Nebraska breaks ground on first-of-its-kind cattle research center

The University of Nebraska-Lincoln has broken ground on a commercial-size cattle research center that leaders say could transform the beef supply chain.

Chancellor Ronnie Green tells Brownfield the Klosterman Feedlot Innovation Center connects research, producers, consumers and processors. “That is built to reflect the industry. Built to reflect the commercial scale of the industry. Built to reflect the commercial conditions of the industry.  That’s pretty rare.  There are a number of feedlot centers around the country, but there aren’t many that are practical, sensible and industry scale like this.”

The $7.5 million project is funded through a combination of public and private funding and will be operational near Mead, NE, in the next several years.

Green says some of the advancements include:  “The individual feeding technology and the induvial animal technology that will be part of the innovation center is a big piece of that.  There is a lot of technology that is being developed around nutrient management as well.”

The center will include cattle comfort and research buildings, a feed technology and phenotyping facility, innovative open lots and a handling facility.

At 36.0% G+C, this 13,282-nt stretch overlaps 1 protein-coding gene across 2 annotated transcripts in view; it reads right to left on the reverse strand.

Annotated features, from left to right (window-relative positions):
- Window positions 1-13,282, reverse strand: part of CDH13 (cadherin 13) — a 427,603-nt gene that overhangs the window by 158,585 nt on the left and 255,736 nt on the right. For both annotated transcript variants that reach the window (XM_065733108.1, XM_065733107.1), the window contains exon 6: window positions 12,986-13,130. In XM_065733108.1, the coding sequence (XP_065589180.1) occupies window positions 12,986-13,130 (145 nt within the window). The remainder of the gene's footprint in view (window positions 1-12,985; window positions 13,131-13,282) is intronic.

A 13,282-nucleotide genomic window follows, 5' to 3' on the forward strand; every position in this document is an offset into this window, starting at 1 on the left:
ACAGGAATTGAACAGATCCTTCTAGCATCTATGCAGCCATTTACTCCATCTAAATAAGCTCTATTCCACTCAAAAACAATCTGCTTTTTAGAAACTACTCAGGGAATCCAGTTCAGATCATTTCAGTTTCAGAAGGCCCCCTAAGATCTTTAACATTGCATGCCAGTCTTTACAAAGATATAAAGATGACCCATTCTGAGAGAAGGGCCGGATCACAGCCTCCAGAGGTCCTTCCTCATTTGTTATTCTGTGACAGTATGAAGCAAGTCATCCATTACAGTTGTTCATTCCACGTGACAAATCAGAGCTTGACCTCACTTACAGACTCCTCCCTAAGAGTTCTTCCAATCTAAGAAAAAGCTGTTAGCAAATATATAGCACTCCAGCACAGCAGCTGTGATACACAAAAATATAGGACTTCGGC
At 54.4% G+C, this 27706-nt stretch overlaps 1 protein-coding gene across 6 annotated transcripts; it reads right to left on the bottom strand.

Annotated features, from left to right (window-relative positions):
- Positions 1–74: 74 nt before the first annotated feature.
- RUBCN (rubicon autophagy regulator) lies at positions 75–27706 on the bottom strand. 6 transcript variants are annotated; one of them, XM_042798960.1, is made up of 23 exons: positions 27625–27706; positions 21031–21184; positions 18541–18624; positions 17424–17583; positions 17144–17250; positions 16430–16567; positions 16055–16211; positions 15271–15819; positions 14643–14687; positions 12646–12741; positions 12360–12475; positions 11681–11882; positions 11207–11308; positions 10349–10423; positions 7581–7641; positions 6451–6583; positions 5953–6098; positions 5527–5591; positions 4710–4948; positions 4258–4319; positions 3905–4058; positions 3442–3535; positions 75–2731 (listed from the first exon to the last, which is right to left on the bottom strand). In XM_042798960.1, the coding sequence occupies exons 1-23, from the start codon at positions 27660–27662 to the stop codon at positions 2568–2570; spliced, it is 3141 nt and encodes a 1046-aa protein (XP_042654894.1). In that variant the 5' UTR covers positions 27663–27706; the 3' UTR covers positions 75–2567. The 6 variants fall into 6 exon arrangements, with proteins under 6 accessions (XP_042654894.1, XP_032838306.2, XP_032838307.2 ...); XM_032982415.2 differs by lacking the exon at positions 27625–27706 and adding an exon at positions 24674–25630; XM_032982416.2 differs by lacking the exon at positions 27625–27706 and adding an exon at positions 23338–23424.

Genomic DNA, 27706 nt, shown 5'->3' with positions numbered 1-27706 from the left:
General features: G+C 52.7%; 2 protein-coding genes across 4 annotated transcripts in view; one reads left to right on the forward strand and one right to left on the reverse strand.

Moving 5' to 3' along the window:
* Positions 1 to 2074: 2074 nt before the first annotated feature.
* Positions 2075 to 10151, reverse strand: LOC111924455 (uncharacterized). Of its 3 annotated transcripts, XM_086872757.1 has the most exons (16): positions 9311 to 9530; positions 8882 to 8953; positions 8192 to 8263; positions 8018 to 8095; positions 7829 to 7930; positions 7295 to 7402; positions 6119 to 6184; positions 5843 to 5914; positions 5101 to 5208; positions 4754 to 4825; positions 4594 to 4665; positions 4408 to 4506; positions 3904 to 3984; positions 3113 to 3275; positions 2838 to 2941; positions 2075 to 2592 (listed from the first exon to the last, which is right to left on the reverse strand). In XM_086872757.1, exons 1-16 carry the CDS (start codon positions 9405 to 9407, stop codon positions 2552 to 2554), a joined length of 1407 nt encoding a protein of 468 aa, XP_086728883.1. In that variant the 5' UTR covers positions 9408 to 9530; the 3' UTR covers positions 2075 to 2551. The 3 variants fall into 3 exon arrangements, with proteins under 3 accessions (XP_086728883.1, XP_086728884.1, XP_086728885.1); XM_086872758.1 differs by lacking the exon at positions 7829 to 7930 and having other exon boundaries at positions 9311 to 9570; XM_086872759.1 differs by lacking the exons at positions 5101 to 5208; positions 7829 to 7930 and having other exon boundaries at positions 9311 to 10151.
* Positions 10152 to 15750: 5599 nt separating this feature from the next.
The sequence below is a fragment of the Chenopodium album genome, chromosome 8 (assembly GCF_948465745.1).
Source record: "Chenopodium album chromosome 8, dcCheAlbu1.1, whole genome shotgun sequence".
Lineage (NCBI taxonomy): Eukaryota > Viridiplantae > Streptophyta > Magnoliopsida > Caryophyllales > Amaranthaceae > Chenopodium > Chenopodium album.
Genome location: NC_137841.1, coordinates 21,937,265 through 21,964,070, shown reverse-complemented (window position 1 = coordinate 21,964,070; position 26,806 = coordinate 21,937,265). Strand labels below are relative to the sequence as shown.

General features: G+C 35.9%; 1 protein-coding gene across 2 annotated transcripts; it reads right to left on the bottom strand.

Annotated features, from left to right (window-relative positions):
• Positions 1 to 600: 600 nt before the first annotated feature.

Vice Chancellor with the Institute of Agriculture and Natural Resources Mike Boehm tells Brownfield those are just stepping stones. “From that, we can start bolting on other technologies whether it’s biodigesters or vertical plant growth facilities for ration development.  Or it could be robotics and bunk readers and things like that and covered outdoor pens.”

He says the center focuses on sustainability improvements. “Thinking about protein sourcing. Thinking about meat production.  How are we going to feed a growing world as the population goes up 2.5 billion in the next 25 years? Nebraska, the beef state, is now at the epicenter of all that.”

And, Boehm says, the research will impact the industry. “What we do here is directly applicable to what feeders are doing, boots on the ground.  This isn’t a research project.”

Ronnie Green, University of Nebraska-Lincoln Chancellor:

Mike Boehm, Harlan Vice Chancellor with IANR:

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